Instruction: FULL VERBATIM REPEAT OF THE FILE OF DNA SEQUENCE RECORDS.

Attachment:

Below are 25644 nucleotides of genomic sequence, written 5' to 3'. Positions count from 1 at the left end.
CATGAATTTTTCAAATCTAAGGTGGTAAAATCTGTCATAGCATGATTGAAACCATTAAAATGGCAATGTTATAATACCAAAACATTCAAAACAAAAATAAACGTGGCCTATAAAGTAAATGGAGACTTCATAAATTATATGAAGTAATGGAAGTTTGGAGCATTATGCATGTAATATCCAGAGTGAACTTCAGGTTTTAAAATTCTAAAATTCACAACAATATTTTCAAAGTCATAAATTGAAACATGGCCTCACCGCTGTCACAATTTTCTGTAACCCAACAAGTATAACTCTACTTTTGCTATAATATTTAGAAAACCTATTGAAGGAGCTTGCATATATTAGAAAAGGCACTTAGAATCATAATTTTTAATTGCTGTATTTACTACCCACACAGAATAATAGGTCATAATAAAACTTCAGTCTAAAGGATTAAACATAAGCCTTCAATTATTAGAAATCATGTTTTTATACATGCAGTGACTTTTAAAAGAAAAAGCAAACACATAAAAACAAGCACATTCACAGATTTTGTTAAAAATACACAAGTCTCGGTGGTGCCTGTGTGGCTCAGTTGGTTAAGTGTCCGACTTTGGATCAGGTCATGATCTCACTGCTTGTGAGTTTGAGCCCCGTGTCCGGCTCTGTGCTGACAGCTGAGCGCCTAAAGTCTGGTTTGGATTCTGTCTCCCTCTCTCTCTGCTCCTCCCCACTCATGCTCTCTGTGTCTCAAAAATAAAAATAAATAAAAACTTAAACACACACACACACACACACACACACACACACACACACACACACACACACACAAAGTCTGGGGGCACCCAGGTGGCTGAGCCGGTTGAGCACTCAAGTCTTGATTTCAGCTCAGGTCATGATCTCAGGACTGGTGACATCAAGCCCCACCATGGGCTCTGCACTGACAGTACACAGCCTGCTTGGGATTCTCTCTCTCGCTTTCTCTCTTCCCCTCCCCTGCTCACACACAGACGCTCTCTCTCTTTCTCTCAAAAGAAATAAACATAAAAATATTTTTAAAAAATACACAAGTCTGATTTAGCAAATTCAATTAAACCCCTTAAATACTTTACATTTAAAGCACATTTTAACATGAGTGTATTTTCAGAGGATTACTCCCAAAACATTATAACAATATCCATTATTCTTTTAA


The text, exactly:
Below are 25644 nucleotides of genomic sequence, written 5' to 3'. Positions count from 1 at the left end.
CATGAATTTTTCAAATCTAAGGTGGTAAAATCTGTCATAGCATGATTGAAACCATTAAAATGGCAATGTTATAATACCAAAACATTCAAAACAAAAATAAACGTGGCCTATAAAGTAAATGGAGACTTCATAAATTATATGAAGTAATGGAAGTTTGGAGCATTATGCATGTAATATCCAGAGTGAACTTCAGGTTTTAAAATTCTAAAATTCACAACAATATTTTCAAAGTCATAAATTGAAACATGGCCTCACCGCTGTCACAATTTTCTGTAACCCAACAAGTATAACTCTACTTTTGCTATAATATTTAGAAAACCTATTGAAGGAGCTTGCATATATTAGAAAAGGCACTTAGAATCATAATTTTTAATTGCTGTATTTACTACCCACACAGAATAATAGGTCATAATAAAACTTCAGTCTAAAGGATTAAACATAAGCCTTCAATTATTAGAAATCATGTTTTTATACATGCAGTGACTTTTAAAAGAAAAAGCAAACACATAAAAACAAGCACATTCACAGATTTTGTTAAAAATACACAAGTCTCGGTGGTGCCTGTGTGGCTCAGTTGGTTAAGTGTCCGACTTTGGATCAGGTCATGATCTCACTGCTTGTGAGTTTGAGCCCCGTGTCCGGCTCTGTGCTGACAGCTGAGCGCCTAAAGTCTGGTTTGGATTCTGTCTCCCTCTCTCTCTGCTCCTCCCCACTCATGCTCTCTGTGTCTCAAAAATAAAAATAAATAAAAACTTAAACACACACACACACACACACACACACACACACACACACACACACACACACACAAAGTCTGGGGGCACCCAGGTGGCTGAGCCGGTTGAGCACTCAAGTCTTGATTTCAGCTCAGGTCATGATCTCAGGACTGGTGACATCAAGCCCCACCATGGGCTCTGCACTGACAGTACACAGCCTGCTTGGGATTCTCTCTCTCGCTTTCTCTCTTCCCCTCCCCTGCTCACACACAGACGCTCTCTCTCTTTCTCTCAAAAGAAATAAACATAAAAATATTTTTAAAAAATACACAAGTCTGATTTAGCAAATTCAATTAAACCCCTTAAATACTTTACATTTAAAGCACATTTTAACATGAGTGTATTTTCAGAGGATTACTCCCAAAACATTATAACAATATCCATTATTCTTTTAA